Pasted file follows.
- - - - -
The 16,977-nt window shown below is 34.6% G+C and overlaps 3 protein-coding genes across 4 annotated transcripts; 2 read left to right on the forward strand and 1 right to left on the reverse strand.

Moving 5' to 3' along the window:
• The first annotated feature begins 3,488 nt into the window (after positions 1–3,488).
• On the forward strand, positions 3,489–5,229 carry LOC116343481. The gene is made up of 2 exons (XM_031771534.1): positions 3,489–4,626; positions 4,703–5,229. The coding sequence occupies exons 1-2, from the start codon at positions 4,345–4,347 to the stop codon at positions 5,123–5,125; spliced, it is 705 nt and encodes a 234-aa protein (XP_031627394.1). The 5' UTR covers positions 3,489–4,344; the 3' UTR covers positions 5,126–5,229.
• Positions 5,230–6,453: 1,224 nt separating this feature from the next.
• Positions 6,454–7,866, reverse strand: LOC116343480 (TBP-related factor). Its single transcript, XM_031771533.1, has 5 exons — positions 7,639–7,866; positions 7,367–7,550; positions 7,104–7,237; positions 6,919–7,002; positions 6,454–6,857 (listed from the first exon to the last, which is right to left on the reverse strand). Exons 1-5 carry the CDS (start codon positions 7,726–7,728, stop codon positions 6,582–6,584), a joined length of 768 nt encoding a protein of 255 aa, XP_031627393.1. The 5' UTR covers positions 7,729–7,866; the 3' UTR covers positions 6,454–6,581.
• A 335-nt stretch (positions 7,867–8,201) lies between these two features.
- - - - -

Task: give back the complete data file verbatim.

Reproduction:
The 16,977-nt window shown below is 34.6% G+C and overlaps 3 protein-coding genes across 4 annotated transcripts; 2 read left to right on the forward strand and 1 right to left on the reverse strand.

Moving 5' to 3' along the window:
• The first annotated feature begins 3,488 nt into the window (after positions 1–3,488).
• On the forward strand, positions 3,489–5,229 carry LOC116343481. The gene is made up of 2 exons (XM_031771534.1): positions 3,489–4,626; positions 4,703–5,229. The coding sequence occupies exons 1-2, from the start codon at positions 4,345–4,347 to the stop codon at positions 5,123–5,125; spliced, it is 705 nt and encodes a 234-aa protein (XP_031627394.1). The 5' UTR covers positions 3,489–4,344; the 3' UTR covers positions 5,126–5,229.
• Positions 5,230–6,453: 1,224 nt separating this feature from the next.
• Positions 6,454–7,866, reverse strand: LOC116343480 (TBP-related factor). Its single transcript, XM_031771533.1, has 5 exons — positions 7,639–7,866; positions 7,367–7,550; positions 7,104–7,237; positions 6,919–7,002; positions 6,454–6,857 (listed from the first exon to the last, which is right to left on the reverse strand). Exons 1-5 carry the CDS (start codon positions 7,726–7,728, stop codon positions 6,582–6,584), a joined length of 768 nt encoding a protein of 255 aa, XP_031627393.1. The 5' UTR covers positions 7,729–7,866; the 3' UTR covers positions 6,454–6,581.
• A 335-nt stretch (positions 7,867–8,201) lies between these two features.